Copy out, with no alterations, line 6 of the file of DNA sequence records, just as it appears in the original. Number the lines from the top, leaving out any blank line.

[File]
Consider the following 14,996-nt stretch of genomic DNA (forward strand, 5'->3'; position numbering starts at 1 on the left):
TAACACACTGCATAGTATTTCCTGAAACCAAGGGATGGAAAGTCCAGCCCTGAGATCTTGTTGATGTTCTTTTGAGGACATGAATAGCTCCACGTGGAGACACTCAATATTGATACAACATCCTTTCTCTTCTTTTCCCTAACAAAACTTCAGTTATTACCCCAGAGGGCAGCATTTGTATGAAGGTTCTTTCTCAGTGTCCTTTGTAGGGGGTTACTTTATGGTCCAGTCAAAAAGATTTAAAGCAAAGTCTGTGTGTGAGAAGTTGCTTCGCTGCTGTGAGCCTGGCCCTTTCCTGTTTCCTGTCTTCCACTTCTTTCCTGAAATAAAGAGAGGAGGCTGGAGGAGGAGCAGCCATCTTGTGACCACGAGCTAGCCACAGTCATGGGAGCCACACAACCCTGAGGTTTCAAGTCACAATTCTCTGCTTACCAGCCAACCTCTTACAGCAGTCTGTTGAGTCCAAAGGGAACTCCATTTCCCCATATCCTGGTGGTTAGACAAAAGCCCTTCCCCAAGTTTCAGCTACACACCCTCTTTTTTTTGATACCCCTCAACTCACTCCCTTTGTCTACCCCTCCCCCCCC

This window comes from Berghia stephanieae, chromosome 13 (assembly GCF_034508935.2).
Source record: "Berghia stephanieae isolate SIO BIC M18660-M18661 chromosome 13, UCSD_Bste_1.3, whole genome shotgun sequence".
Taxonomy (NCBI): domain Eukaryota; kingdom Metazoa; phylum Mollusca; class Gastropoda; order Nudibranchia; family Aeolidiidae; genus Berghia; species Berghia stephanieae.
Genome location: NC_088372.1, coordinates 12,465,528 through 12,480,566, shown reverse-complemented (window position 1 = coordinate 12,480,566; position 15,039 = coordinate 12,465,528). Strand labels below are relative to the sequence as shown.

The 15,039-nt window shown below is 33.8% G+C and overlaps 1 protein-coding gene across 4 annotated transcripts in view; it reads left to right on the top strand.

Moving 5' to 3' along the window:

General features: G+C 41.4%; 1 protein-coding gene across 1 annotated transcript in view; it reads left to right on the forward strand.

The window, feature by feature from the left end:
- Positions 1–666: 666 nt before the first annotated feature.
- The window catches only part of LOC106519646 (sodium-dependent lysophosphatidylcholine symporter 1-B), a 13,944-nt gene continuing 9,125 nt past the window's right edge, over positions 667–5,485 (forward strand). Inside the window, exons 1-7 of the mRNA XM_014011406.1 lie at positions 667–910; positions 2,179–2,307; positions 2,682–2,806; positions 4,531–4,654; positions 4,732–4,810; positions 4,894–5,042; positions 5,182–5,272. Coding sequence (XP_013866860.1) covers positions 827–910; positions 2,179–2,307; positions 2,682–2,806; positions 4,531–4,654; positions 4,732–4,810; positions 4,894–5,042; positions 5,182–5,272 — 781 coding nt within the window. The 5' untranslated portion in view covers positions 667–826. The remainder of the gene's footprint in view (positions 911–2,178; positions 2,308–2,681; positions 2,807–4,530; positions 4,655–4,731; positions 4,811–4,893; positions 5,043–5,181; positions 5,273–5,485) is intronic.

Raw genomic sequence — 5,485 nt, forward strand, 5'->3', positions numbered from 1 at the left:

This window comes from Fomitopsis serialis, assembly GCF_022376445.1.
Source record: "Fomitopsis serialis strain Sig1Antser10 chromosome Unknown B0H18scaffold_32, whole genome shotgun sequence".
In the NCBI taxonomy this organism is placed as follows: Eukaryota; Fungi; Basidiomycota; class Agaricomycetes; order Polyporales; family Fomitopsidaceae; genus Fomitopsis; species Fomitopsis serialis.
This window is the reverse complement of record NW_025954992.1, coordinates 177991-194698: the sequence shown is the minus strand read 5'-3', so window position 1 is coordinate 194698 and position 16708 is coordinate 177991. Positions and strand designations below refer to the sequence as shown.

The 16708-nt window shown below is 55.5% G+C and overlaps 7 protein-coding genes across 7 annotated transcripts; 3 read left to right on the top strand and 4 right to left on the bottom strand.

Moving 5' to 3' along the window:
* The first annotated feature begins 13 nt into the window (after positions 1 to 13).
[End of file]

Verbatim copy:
Genome location: NC_088372.1, coordinates 12,465,528 through 12,480,566, shown reverse-complemented (window position 1 = coordinate 12,480,566; position 15,039 = coordinate 12,465,528). Strand labels below are relative to the sequence as shown.